A number of folks have requested updates to the July 1, 2010, post concerning my lifetime banishment from the Miami-Dade Metrorail.
I’m pleased to report that since I returned to Miami in early September I have been riding said metro unmolested. I have even made a few photographs while riding the metro, though not nearly as many as my friend Carlos Miller, who organized not one but two groups of camera toting defenders of the First Amendment to descend upon Miami’s Douglas Road station wielding enough cameras to make Kim Kardashian blush.
After both Mickey Osterreicher of the National Press Photographers’ Association and Stephen Murray of the Coconut Grove Village Council wrote letters on behalf of Carlos and I, Miami-Dade County Manager George M. Burgess responded in late September that Miami-Dade Transit (MDT) had met with the private security company contracted to patrol the metro and “stressed the right of the public to photograph in common areas of its public facilities. To that end, all contracted security officers have been retrained on the appropriate manner in which to enforce” the relevant Miami-Dade County ordinance 30b-5(2). Mr. Burgess further stated that a copy of the relevant ordinance had been placed “at all MDT Metrorail security kiosks.”
I have compiled the correspondence into the single, chronologically organized PDF above.
Though I consider this result a victory, I wonder why Miami-Dade County didn’t feel it necessary to retrain the police officers from the various jurisdictions who were also involved in the skirmish. I was more shocked by city/county officers’ ignorance of a law they’re paid to uphold than I was by the behavior of the officers’ rent-a-cop consorts. I suspect that had the real police officers been properly trained in the enforcement of 30b-5(2) the security guards would’ve saluted smartly and snapped, “Sir, yes, sir” once they’d been informed of the error of their ways. A working knowledge of the law by Miami-Dade law enforcement personnel sure would have saved everyone a lot of hassle, that’s for sure.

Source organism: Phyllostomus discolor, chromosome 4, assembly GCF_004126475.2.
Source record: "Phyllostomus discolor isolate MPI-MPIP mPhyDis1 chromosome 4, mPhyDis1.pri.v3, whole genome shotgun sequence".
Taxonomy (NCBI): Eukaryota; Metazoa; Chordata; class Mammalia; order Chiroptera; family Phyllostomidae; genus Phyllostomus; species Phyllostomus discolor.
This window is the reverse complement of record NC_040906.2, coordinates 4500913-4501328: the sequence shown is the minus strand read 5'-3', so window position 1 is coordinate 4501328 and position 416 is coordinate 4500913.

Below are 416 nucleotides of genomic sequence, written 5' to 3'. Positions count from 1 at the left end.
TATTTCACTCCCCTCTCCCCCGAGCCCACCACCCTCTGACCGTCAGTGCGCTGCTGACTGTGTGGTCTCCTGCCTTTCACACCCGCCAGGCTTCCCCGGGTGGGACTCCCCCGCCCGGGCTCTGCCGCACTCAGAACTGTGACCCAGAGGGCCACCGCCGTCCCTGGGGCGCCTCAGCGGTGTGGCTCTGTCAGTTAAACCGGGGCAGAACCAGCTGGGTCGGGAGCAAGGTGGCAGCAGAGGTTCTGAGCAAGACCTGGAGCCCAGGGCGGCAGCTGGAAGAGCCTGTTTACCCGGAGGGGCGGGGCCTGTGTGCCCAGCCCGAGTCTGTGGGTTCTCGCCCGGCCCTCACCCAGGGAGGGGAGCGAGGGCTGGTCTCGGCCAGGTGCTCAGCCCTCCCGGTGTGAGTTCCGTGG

One final thought as I consider the hell Carlos and I went through because of the “terrorist threat” we posed with our cameras – Though “the powerful bombs recently concealed inside cargo packages and destined for the United States were expertly constructed and unusually sophisticated,” none of the devices involved cameras. Yet while they were constructed using a usually innocuous device that millions of passengers carry aboard the country’s mass transit systems millions of times a day, always without a second thought from any security guard – the lowly cell phone – I’m not holding my breath until an individual carrying a camera is considered less of a terrorist threat than an individual carrying a phone.